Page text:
It has been quite a year for Nigel Farage, the MEP and one-off Leader of UKIP.
There was the EU referendum where he was triumphant as one of the most prominent and long-standing supporters of Brexit. Now we have had the US Presidential election – where he was one of the very few British politicians to back Donald Trump.
It was right and proper that Trump acknowledged this and granted an audience for Farage and mates in the astonishingly bling Trump residence.
— Nigel Farage (@Nigel_Farage) November 12, 2016
Part of success in politics is standing by your friends.
For instance Conrad Black, the press tycoon who was imprisoned for fraud, says: “I have known Donald Trump cordially for more than 15 years, and he was an ideal business partner in a co-development of a large property in Chicago and a loyal friend in my late legal troubles.”
Loyalty is an admirable quality. It doesn’t follow that it would make sense for Farage to have some designated role as an intermediary between the UK and US Governments.
It is not as if diplomatic relations have been cut off between the two nations. The Government leaders will be able communicate direct – without requiring a go-between.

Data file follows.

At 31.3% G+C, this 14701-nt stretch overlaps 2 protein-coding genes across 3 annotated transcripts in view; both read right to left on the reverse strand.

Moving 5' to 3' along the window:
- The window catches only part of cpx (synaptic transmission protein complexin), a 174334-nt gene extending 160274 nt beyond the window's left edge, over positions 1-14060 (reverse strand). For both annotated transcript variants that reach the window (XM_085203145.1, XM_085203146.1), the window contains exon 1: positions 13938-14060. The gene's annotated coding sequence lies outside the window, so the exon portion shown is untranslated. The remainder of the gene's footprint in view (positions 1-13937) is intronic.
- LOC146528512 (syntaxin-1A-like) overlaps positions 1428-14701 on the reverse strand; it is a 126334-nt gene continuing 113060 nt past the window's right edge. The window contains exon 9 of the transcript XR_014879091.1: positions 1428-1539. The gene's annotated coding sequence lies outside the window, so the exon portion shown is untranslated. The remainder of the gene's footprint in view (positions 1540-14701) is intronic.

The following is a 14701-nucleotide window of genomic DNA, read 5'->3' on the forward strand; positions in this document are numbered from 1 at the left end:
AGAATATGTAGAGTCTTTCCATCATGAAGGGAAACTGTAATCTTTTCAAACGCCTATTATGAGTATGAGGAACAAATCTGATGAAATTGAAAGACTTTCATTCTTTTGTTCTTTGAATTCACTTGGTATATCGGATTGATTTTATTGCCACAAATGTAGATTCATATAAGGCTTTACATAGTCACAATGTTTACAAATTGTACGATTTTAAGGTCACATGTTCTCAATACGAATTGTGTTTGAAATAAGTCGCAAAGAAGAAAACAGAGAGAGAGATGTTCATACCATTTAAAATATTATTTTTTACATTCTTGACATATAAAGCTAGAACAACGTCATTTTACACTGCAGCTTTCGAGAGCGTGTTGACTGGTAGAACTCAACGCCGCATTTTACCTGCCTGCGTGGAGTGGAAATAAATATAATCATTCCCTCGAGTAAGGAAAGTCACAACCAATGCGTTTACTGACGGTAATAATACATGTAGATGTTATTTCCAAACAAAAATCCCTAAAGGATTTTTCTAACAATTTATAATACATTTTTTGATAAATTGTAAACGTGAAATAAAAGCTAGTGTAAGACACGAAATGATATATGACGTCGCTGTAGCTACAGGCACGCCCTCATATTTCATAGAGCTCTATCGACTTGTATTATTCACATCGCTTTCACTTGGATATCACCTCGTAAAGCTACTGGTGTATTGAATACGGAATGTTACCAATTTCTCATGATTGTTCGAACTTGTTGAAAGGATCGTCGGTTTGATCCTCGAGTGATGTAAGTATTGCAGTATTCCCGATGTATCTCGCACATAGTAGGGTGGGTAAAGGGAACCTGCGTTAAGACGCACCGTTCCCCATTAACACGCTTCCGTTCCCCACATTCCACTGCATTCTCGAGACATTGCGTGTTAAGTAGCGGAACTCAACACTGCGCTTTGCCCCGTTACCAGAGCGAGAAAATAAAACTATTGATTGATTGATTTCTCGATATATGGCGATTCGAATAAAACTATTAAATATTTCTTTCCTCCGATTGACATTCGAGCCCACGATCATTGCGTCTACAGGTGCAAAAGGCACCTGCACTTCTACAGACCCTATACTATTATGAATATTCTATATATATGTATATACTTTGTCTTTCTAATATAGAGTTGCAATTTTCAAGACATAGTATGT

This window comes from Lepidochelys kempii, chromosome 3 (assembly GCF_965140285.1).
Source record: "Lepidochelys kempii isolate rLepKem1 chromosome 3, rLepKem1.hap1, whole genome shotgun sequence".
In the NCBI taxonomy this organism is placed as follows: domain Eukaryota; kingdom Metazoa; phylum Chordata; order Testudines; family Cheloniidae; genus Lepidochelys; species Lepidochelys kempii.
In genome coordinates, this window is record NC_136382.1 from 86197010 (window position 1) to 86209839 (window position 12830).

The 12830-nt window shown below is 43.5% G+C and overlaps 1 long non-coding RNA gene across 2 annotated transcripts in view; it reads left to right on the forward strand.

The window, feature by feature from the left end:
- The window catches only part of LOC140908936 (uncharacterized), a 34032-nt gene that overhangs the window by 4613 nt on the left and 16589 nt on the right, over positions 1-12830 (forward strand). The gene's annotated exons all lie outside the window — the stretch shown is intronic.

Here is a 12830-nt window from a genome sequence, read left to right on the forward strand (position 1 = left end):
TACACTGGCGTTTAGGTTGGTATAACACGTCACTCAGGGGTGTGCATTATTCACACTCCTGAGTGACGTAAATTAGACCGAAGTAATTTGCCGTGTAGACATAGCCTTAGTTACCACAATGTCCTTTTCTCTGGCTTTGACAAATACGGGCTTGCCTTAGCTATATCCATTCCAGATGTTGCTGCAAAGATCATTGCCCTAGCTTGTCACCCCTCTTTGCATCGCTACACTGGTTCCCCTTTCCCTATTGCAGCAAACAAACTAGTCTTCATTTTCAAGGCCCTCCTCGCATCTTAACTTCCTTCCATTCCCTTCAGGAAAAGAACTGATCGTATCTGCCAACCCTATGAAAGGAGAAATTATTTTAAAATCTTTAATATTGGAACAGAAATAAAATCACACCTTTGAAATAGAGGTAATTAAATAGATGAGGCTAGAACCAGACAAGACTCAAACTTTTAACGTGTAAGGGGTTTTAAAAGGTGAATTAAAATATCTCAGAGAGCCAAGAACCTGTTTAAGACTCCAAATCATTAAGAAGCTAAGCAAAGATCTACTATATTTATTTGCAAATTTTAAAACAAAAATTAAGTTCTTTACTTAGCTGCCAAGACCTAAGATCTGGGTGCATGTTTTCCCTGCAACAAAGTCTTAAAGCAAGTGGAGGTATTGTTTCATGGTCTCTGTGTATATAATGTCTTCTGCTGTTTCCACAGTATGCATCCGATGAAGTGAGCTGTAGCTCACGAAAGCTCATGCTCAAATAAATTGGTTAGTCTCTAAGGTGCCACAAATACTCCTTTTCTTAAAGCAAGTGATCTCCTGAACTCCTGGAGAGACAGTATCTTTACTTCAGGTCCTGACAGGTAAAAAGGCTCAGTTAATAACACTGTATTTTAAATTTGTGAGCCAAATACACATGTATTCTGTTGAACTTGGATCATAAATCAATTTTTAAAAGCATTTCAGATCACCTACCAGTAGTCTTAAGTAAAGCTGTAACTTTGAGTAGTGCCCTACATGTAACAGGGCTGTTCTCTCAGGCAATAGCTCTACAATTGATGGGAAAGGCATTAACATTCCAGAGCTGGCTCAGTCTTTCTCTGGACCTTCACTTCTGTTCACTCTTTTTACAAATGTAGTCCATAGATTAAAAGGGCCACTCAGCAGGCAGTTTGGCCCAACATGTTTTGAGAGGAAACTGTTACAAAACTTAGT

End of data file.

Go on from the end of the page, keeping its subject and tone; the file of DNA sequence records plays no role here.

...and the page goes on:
It is also possible to exaggerate Farage’s role so far as Brexit is concerned.
The pressure from Tory MPs to hold the referendum was not motivated by some electoral calculation. Overwhelmingly it was a matter of true beliefs.
In terms of the result itself Farage certainly was a robust communicator and reached some sections of the electorate dismissive of politicians in general. On the other hand, the Stronger In campaign clearly regarded him as their secret asset and someone who would push wavers into the Remain camp.
At any rate – while Farage is an extraordinary figure, diplomacy is not his forte. But he should be given an alternative new role in public life. The case for a peerage for him is becoming irresistible.
At the General Election last year UKIP came third in the popular vote. They won 3.9 million votes but only had one MP. The Scottish Nationalists won 1.45 million votes but ended up with 56 MPs. The Lib Dems had 2.4 million votes and eight MPs.
— David Stribling (@Dasaii) May 9, 2015
That’s the first past the post system – which should be defended. It rescues us form the eternal mush of coalition where politicians can not be held accountable for anything.
But surely in the House of Lords it would be fair for Nigel Farage’s voice to be heard? He is an experienced member of the European Parliament and so his credentials are as valid as many existing peers. He would enliven proceedings with a distinctive voice.
“It is important the House of Lords in some way reflects the situation in the House of Commons,” said David Cameron last year, justifying the creation of more peers. But what about it in some way reflecting the electorate?
At the moment there are three UKIP peers – Lord Pearson, Lord Willoughby de Broke and Lord Stevens. But they are defectors – they were not created as UKIP peers. That is a very modest tally.
The irony is that membership of the House of Lords would be an ingenious way to undermine the UKIP leader’s anti-establishment grievance-mongering. Lord Farage of Dulwich? You know it makes sense.